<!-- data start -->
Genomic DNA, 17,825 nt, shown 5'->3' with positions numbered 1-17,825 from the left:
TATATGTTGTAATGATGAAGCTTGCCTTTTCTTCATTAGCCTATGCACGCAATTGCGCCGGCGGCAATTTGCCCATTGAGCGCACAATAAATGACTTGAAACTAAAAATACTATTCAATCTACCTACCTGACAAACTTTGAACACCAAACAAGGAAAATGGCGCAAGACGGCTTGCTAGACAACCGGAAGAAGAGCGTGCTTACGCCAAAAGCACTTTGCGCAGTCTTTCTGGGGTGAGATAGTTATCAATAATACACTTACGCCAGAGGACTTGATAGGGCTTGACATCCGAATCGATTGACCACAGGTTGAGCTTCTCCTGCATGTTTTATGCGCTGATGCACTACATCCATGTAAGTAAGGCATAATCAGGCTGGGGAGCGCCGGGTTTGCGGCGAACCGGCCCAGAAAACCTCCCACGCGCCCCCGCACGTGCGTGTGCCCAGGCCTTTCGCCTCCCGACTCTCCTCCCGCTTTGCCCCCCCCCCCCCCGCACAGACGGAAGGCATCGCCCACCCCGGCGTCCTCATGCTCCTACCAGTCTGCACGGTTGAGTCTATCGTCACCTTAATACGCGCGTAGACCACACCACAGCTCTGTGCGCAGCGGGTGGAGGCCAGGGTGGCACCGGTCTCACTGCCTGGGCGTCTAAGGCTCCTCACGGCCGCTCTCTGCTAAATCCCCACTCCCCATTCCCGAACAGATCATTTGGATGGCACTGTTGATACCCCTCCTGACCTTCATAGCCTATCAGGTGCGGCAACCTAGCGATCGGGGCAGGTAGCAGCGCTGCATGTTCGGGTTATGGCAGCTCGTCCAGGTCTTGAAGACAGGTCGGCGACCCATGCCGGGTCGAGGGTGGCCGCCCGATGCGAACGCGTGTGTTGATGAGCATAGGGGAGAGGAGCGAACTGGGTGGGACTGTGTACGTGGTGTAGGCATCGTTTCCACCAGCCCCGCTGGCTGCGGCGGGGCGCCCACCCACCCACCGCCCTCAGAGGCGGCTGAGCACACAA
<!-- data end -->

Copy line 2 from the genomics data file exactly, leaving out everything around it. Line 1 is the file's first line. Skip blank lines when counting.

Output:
TATATGTTGTAATGATGAAGCTTGCCTTTTCTTCATTAGCCTATGCACGCAATTGCGCCGGCGGCAATTTGCCCATTGAGCGCACAATAAATGACTTGAAACTAAAAATACTATTCAATCTACCTACCTGACAAACTTTGAACACCAAACAAGGAAAATGGCGCAAGACGGCTTGCTAGACAACCGGAAGAAGAGCGTGCTTACGCCAAAAGCACTTTGCGCAGTCTTTCTGGGGTGAGATAGTTATCAATAATACACTTACGCCAGAGGACTTGATAGGGCTTGACATCCGAATCGATTGACCACAGGTTGAGCTTCTCCTGCATGTTTTATGCGCTGATGCACTACATCCATGTAAGTAAGGCATAATCAGGCTGGGGAGCGCCGGGTTTGCGGCGAACCGGCCCAGAAAACCTCCCACGCGCCCCCGCACGTGCGTGTGCCCAGGCCTTTCGCCTCCCGACTCTCCTCCCGCTTTGCCCCCCCCCCCCCCGCACAGACGGAAGGCATCGCCCACCCCGGCGTCCTCATGCTCCTACCAGTCTGCACGGTTGAGTCTATCGTCACCTTAATACGCGCGTAGACCACACCACAGCTCTGTGCGCAGCGGGTGGAGGCCAGGGTGGCACCGGTCTCACTGCCTGGGCGTCTAAGGCTCCTCACGGCCGCTCTCTGCTAAATCCCCACTCCCCATTCCCGAACAGATCATTTGGATGGCACTGTTGATACCCCTCCTGACCTTCATAGCCTATCAGGTGCGGCAACCTAGCGATCGGGGCAGGTAGCAGCGCTGCATGTTCGGGTTATGGCAGCTCGTCCAGGTCTTGAAGACAGGTCGGCGACCCATGCCGGGTCGAGGGTGGCCGCCCGATGCGAACGCGTGTGTTGATGAGCATAGGGGAGAGGAGCGAACTGGGTGGGACTGTGTACGTGGTGTAGGCATCGTTTCCACCAGCCCCGCTGGCTGCGGCGGGGCGCCCACCCACCCACCGCCCTCAGAGGCGGCTGAGCACACAA